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Banks Take Advantage of HARP Refinancing, Generate Huge Profits

New data out this week shows that refinancing has taken off, though I’m not necessarily with Matt Zeitlin in saying that this shows HARP 2.0 to be working. Previous data has shown mortgage refinance applications rising and falling specifically with the changes in the interest rate, not HARP availability. And the data on faster prepayment is a function of the economy.

But the real reason refinancing has blossomed under HARP is that banks can make a lot of money off it. The new HARP 2.0 tweaked the program so that underwater borrowers above a 125% loan-to-value ratio whose loan was purchased by Fannie Mae or Freddie Mac could participate. Typically, lenders won’t make new loans to underwater borrowers, so this requires the government to use the power of the mortgage giants to step in (an effort is underway to apply the new HARP rules to all loans, including those kept in bank portfolios, but it hasn’t passed Congress).

However, the banks changed their rules in reaction to that, basically saying that they would not accept any HARP refinances on loans other than those they already serviced. This eliminated competition for the loans, which would have brought down the interest rates. Instead, banks trapped their own underwater borrowers, who had nowhere else to turn, into accepting their interest rate for a refi, which was quite a bit higher than the prevailing rate. Homeowners still wind up, in most cases, with a lower rate and a lower payment. But banks are basically drawing tens of thousands of dollars out of each borrower, if not hundreds of thousands, with this technique. And to that a round of closing fees (while HARP 2.0 extinguishes some fees, plenty remain) and banks make out like bandits on refinancing.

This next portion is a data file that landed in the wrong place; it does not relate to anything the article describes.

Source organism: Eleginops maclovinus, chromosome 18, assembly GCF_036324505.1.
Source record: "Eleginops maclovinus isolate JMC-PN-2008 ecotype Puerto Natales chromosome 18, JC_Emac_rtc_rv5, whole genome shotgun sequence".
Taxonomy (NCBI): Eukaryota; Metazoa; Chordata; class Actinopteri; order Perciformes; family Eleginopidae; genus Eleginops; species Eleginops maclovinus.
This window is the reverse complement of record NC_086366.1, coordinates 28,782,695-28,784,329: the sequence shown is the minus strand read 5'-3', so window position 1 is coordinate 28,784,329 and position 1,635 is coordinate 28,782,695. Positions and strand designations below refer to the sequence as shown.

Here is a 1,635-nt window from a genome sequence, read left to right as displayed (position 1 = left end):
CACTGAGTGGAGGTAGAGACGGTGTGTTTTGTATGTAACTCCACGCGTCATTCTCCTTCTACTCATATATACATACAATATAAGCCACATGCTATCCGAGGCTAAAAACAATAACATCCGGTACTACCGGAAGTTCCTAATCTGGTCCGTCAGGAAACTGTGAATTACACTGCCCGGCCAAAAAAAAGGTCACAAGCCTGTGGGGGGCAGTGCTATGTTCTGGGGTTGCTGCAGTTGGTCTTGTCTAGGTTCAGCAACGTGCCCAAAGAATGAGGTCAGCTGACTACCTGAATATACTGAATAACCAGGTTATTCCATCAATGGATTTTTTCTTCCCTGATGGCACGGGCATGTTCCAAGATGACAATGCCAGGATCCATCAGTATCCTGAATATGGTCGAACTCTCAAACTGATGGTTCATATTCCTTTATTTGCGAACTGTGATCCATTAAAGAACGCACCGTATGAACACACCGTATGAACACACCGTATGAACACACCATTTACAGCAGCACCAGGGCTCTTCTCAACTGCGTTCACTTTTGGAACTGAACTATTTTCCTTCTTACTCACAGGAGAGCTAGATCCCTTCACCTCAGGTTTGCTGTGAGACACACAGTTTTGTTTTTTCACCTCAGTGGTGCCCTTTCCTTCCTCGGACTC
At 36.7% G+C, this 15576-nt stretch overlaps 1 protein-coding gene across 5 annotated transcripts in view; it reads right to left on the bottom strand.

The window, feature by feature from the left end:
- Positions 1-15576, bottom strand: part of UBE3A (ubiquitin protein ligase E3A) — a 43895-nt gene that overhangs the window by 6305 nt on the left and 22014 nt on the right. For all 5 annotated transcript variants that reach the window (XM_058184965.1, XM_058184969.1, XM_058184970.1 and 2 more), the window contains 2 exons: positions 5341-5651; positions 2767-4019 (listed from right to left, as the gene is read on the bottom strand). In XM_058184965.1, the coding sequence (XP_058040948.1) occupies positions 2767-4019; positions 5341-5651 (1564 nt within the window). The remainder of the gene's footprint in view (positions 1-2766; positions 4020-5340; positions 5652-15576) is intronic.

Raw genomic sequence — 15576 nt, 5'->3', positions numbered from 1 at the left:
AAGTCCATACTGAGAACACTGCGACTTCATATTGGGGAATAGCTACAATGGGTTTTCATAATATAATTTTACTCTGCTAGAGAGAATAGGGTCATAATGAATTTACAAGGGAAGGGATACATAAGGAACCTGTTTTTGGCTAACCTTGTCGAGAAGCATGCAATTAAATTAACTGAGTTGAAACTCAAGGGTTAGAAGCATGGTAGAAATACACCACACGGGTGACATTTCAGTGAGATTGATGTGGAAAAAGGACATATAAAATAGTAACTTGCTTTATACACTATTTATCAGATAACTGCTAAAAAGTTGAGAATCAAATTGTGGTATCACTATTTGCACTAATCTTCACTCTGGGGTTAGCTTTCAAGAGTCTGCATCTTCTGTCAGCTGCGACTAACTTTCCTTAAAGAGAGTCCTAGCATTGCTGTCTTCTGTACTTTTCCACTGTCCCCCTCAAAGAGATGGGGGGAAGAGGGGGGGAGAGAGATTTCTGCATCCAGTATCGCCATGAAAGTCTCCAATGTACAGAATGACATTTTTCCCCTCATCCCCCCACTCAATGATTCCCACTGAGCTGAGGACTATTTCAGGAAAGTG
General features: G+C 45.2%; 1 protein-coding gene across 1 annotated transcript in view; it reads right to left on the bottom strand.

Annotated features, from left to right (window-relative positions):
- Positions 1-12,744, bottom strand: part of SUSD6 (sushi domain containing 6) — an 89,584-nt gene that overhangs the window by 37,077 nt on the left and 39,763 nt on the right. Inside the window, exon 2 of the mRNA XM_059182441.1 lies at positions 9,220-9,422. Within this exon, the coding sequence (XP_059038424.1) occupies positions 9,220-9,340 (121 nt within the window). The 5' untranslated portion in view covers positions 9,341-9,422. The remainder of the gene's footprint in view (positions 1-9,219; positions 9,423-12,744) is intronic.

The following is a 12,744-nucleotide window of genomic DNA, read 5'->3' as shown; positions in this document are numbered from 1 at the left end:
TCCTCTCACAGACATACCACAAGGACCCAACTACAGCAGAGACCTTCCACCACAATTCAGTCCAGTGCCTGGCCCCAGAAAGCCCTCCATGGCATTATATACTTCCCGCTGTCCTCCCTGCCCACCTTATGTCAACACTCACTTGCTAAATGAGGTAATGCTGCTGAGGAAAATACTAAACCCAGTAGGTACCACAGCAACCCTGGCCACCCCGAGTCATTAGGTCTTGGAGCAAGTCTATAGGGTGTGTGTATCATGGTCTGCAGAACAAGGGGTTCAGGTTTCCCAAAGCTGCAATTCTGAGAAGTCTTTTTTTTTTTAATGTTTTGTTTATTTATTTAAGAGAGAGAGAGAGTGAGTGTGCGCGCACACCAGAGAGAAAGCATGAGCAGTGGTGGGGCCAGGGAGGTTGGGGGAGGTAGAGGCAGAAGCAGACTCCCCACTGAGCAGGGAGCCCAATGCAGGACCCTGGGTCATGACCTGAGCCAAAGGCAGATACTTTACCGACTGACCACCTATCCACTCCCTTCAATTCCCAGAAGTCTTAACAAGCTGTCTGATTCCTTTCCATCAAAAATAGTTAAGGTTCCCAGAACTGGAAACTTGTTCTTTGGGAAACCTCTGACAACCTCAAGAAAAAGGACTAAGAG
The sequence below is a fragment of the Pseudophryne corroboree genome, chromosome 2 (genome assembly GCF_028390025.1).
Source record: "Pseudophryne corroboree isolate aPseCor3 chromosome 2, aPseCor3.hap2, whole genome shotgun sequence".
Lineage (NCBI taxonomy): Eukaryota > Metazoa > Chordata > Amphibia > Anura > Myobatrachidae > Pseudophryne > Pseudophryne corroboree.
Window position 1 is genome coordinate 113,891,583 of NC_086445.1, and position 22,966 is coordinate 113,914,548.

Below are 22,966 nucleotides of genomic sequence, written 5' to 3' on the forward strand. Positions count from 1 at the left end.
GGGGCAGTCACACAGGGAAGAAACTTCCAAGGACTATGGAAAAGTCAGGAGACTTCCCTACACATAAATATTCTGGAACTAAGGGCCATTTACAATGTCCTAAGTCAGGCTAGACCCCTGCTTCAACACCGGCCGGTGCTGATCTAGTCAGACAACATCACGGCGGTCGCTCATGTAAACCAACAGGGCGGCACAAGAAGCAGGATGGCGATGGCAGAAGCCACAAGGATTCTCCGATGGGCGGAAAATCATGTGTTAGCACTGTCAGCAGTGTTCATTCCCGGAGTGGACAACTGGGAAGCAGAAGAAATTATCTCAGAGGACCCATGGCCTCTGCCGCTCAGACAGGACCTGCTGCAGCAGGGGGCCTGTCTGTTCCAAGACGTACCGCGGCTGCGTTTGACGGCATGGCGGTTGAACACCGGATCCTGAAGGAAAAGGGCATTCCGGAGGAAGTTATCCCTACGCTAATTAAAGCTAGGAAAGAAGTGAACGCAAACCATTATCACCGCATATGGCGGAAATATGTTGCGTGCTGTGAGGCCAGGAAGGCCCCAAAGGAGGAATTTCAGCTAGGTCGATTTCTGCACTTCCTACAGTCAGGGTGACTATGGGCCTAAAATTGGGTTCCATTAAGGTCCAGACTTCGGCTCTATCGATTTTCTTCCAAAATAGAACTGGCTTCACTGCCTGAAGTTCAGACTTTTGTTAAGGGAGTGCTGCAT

So while actual mortgage purchase applications have been going sideways for two years, refi applications have surged. It’s become a huge profit center for the banks. And HARP is “working” accordingly – working to funnel underwater borrowers into overpriced refinance loans that make banks rich.

Similarly, the Fed’s announcement of QE3, designed to purchase $40 billion monthly in mortgage backed securities, is designed to push down mortgage rates and invite more purchases. But banks have not passed on that savings entirely to the borrower, generating huge spreads on every mortgage they sell.

The rich get richer.

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David Dayen

David Dayen